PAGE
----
Early start for the North West and a different day rock climbing at Reiff on the coast.

My mate Al who works off shore had fancied a day on the hill he had not climbed Stac Pollaidh not far from Ullapool. It is a lovely wee hill with stunning rock formations and never ending views of these hills and hundreds of lochans.

We both wanted an early start and I was up at 0530 to meet Al at 0630 in Nairn. It was a lovely morning cold but dry when I picked up Al and we set of for the 2 hour drive North past Ullapool to our hill. It started to rain very heavy at Ullapool yet the small town looked stunning with the Christmas lights on even some on the boats in the harbour. It was still dark but the rain was heavy and as we headed North the road so quiet at this time of year. The rain was so heavy we arrived at the little car park at Stac Pollaidh it was getting light and the cloud was down. This wee hill is gem but it should be enjoyed on a good day so it was an easy decision to head to the coast where we could see the weather was a bit better. When you live up here and you have time you can pick your days.

Big Al at  Reiff a fun guy to be with.

About 20 minutes away is the Coast and the cliffs of Reiff where we had climbed many times. We had some kit and thought a walk here would be great the view of the Summer Islands and the sea are always special.  We had some kit and took a rope and though it was wet to start with we had a great few hours climbing in big boots in December. We climbed nothing hard just 4 routes but had a great laugh. Al is so much fun and it was the place to be and despite the weather we have a fun day climbing. It is hard to describe this place but the peace and beauty of this is incredible.

Every few minutes the light changed, squalls come in the waves crash in and the sunlight on the waves makes this unique. It was just what we both needed.

The Reiff cliffs are made of clean, rough, hard sea-washed sandstone, more akin to very featured grit than the softer sandstone varieties found south of the border. Ranging from bouldering to around 20 metres in height, the cliffs are a mixture of non-tidal and tidal with most featuring flat wave-cut platforms at the base and walk-down access routes. Whilst the most accessible crags are a few hundred yards from the road-head, as a general rule the climbing gets better the further you go, with the excellent venues on the northern tip of the peninsula requiring around an hour of often boggy (wellies useful!) walking from the car.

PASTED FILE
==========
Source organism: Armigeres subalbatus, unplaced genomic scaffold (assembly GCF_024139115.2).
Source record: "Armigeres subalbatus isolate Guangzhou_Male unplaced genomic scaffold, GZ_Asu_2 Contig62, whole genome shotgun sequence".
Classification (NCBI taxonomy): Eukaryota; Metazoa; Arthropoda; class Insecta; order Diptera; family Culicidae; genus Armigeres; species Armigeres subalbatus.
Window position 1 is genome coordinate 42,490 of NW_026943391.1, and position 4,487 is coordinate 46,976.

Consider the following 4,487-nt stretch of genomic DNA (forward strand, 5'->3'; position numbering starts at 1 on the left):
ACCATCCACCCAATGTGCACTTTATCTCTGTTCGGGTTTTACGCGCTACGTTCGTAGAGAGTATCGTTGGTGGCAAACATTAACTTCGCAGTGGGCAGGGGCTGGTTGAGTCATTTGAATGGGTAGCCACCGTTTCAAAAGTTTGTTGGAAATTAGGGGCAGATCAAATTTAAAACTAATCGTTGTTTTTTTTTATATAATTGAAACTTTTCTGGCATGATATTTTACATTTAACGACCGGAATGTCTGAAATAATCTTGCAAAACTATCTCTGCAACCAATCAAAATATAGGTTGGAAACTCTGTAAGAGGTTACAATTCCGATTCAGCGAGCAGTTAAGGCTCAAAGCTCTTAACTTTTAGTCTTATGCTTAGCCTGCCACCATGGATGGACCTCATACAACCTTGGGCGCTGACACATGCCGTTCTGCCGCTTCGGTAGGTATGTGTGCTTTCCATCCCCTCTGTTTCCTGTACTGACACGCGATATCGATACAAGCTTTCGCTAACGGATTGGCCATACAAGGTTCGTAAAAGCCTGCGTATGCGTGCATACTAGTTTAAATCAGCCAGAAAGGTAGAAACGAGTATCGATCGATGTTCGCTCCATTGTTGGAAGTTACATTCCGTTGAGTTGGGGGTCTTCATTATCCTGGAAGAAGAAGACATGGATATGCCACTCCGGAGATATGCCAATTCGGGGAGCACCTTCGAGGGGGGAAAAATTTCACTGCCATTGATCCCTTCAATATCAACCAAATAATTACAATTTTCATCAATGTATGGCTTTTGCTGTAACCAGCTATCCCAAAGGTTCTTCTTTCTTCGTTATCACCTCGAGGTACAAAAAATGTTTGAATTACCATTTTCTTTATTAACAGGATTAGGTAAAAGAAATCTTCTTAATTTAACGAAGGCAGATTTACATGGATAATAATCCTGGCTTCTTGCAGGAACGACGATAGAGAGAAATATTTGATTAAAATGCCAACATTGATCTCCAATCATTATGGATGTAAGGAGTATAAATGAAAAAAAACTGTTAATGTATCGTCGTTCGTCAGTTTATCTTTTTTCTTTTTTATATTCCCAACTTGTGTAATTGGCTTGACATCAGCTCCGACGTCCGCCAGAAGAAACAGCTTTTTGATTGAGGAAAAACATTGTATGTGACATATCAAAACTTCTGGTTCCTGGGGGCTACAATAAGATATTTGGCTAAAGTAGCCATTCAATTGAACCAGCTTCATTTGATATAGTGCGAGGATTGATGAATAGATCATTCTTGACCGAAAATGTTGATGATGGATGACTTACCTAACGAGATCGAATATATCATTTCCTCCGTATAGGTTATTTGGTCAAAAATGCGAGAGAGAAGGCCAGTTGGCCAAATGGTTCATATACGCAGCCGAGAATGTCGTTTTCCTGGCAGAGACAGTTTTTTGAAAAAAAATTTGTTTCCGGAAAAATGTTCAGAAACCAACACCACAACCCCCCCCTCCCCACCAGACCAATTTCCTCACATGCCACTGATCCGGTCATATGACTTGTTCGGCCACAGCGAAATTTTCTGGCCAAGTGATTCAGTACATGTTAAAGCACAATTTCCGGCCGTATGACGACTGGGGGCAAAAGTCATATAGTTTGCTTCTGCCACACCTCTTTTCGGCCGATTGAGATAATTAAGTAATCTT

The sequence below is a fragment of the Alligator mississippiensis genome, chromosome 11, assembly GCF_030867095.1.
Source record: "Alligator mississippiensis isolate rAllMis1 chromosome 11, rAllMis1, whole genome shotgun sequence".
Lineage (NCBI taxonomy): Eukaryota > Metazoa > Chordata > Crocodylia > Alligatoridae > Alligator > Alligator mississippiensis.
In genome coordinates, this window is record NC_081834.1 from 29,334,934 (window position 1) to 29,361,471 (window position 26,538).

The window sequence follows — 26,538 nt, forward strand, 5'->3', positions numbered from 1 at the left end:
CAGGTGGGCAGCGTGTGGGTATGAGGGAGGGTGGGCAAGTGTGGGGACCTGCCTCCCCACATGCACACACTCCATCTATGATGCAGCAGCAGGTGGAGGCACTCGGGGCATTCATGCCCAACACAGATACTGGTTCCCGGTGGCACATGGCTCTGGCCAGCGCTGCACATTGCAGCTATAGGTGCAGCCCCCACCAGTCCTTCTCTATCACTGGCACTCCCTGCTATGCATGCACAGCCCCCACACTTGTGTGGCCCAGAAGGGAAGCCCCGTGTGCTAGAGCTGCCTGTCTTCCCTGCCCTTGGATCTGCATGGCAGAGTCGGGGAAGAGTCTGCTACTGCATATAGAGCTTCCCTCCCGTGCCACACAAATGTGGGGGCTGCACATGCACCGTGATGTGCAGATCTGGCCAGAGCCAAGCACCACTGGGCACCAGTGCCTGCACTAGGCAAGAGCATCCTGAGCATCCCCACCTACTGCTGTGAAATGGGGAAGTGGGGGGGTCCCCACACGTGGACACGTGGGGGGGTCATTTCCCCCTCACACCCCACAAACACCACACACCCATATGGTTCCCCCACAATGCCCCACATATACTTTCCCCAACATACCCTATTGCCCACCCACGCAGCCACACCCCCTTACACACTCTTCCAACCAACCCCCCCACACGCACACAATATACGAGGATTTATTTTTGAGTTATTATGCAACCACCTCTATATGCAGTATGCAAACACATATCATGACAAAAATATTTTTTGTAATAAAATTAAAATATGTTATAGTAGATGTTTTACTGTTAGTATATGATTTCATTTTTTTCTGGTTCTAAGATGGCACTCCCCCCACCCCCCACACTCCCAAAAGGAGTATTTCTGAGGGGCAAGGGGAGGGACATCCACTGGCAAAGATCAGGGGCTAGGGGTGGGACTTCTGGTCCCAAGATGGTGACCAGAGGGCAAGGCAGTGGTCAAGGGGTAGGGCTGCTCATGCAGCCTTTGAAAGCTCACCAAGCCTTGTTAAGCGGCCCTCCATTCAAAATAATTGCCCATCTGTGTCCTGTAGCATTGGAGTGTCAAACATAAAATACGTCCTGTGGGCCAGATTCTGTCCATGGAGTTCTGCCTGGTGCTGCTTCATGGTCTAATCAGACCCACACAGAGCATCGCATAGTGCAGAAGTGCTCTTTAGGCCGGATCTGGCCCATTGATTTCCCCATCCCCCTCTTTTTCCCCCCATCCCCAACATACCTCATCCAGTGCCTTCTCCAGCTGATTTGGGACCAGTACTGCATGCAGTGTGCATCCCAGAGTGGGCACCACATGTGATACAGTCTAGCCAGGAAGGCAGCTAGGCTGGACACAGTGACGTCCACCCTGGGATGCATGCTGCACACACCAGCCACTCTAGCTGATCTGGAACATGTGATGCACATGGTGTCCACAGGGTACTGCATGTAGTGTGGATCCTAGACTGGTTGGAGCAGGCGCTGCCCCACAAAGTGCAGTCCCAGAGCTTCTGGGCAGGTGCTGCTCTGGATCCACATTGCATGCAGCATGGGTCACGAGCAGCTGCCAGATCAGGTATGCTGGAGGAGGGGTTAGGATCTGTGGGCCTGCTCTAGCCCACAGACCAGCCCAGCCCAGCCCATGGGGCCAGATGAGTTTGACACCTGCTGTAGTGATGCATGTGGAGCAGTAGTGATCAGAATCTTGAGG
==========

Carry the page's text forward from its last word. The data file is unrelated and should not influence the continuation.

The climbing is mostly steep and well protected- with sustained technical and pumpy climbing generally being the name of the game.

there really is enough for several visits for climbers of any standard, with superb routes at all grades.

The rock is generally fast drying though, as with all sea-cliffs can be a bit greasy in the morning and some lines suffer from seepage. The low-lying coastal landscape often escapes the attention of the rainclouds that can thwart activities inland so it can be worth risking a mediocre forecast, though beware of stormy seas. Being right next to the sea and with cliffs facing south, west and north, sun, shade and a refreshing dip can be sought at will and climbing on the south facing cliffs is often possible in the winter months.

All the climbing is protected by traditional gear, with small wires and cams proving particularly useful, and while the routes are short, due to the horizontal break nature of the rock, half ropes (or one half rope folded) are a good idea. While there are the possibility for numerous entertaining sea level traverses, deep water soloing options are limited. However, for those keen to explore, the ‘Baby Taipan Wall’ on the north side of the Rubha Mor

  It was then head back by now the weather had cleared and there was fresh snow on the hills. We had some soup and tea in Ullapool and them headed home visiting a pal on the way.

Thanks for all the messages I have received lately but it’s great to get out and enjoy the peace and the wild places. I never tire of it.

The Fannichs hills were snow-covered now and my phone was red-hot with messages as  tonight there is a documentary on  Lockerbie on Channel 5 and the Press were after  comments.

It was not the day for this my head was clear and after such a lovely day I did not want to revisit this part of my life, not today.

It will be a hard watch to-night and you always wonder what they will put on and what they will cut out. It is 30 years this month and so much has happened since. On my trip to the USA I met so many relatives who were positive after such tragedy. I hope this program is ?

A rainbow we saw on the way home.

I hope the program shows some of this and what so many volunteers did and what the folk of Lockerbie did for us during that terrible time ?

About heavywhalley.MBE

After dinner speaker Lecturer and Mountain Rescue Specialist. Environmentalist. Spent 36 years with RAF Mountain Rescue and 4 years with a civilian Team . Still an active Mountaineer and loves the wild places.
This entry was posted in Aircraft incidents, Friends, Health, Local area and events to see, Lockerbie, People, PTSD, Rock Climbing, Views Mountaineering, Weather. Bookmark the permalink.

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